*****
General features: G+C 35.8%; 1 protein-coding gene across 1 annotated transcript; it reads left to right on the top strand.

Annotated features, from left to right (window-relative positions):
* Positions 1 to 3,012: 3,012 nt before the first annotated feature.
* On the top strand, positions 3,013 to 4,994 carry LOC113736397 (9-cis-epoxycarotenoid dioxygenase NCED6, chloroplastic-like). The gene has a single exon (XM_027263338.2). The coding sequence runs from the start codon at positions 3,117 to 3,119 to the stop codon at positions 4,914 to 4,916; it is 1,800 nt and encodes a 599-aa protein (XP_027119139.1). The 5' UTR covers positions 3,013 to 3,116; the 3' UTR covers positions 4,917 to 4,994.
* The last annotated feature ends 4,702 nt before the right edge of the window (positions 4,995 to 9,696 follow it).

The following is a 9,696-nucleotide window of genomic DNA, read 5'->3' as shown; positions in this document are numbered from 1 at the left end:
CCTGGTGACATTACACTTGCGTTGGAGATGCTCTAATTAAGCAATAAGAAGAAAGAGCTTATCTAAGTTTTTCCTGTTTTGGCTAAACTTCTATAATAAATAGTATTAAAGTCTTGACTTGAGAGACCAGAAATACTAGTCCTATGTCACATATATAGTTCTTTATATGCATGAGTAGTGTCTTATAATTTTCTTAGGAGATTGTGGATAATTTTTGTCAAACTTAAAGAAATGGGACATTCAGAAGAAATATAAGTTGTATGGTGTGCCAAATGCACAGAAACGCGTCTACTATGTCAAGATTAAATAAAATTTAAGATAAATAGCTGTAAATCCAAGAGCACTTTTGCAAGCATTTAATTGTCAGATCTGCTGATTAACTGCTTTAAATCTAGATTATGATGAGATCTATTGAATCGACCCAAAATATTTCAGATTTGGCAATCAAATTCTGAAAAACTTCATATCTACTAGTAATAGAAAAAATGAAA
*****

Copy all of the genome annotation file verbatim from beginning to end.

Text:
General features: G+C 35.8%; 1 protein-coding gene across 1 annotated transcript; it reads left to right on the top strand.

Annotated features, from left to right (window-relative positions):
* Positions 1 to 3,012: 3,012 nt before the first annotated feature.
* On the top strand, positions 3,013 to 4,994 carry LOC113736397 (9-cis-epoxycarotenoid dioxygenase NCED6, chloroplastic-like). The gene has a single exon (XM_027263338.2). The coding sequence runs from the start codon at positions 3,117 to 3,119 to the stop codon at positions 4,914 to 4,916; it is 1,800 nt and encodes a 599-aa protein (XP_027119139.1). The 5' UTR covers positions 3,013 to 3,116; the 3' UTR covers positions 4,917 to 4,994.
* The last annotated feature ends 4,702 nt before the right edge of the window (positions 4,995 to 9,696 follow it).

The following is a 9,696-nucleotide window of genomic DNA, read 5'->3' as shown; positions in this document are numbered from 1 at the left end:
CCTGGTGACATTACACTTGCGTTGGAGATGCTCTAATTAAGCAATAAGAAGAAAGAGCTTATCTAAGTTTTTCCTGTTTTGGCTAAACTTCTATAATAAATAGTATTAAAGTCTTGACTTGAGAGACCAGAAATACTAGTCCTATGTCACATATATAGTTCTTTATATGCATGAGTAGTGTCTTATAATTTTCTTAGGAGATTGTGGATAATTTTTGTCAAACTTAAAGAAATGGGACATTCAGAAGAAATATAAGTTGTATGGTGTGCCAAATGCACAGAAACGCGTCTACTATGTCAAGATTAAATAAAATTTAAGATAAATAGCTGTAAATCCAAGAGCACTTTTGCAAGCATTTAATTGTCAGATCTGCTGATTAACTGCTTTAAATCTAGATTATGATGAGATCTATTGAATCGACCCAAAATATTTCAGATTTGGCAATCAAATTCTGAAAAACTTCATATCTACTAGTAATAGAAAAAATGAAA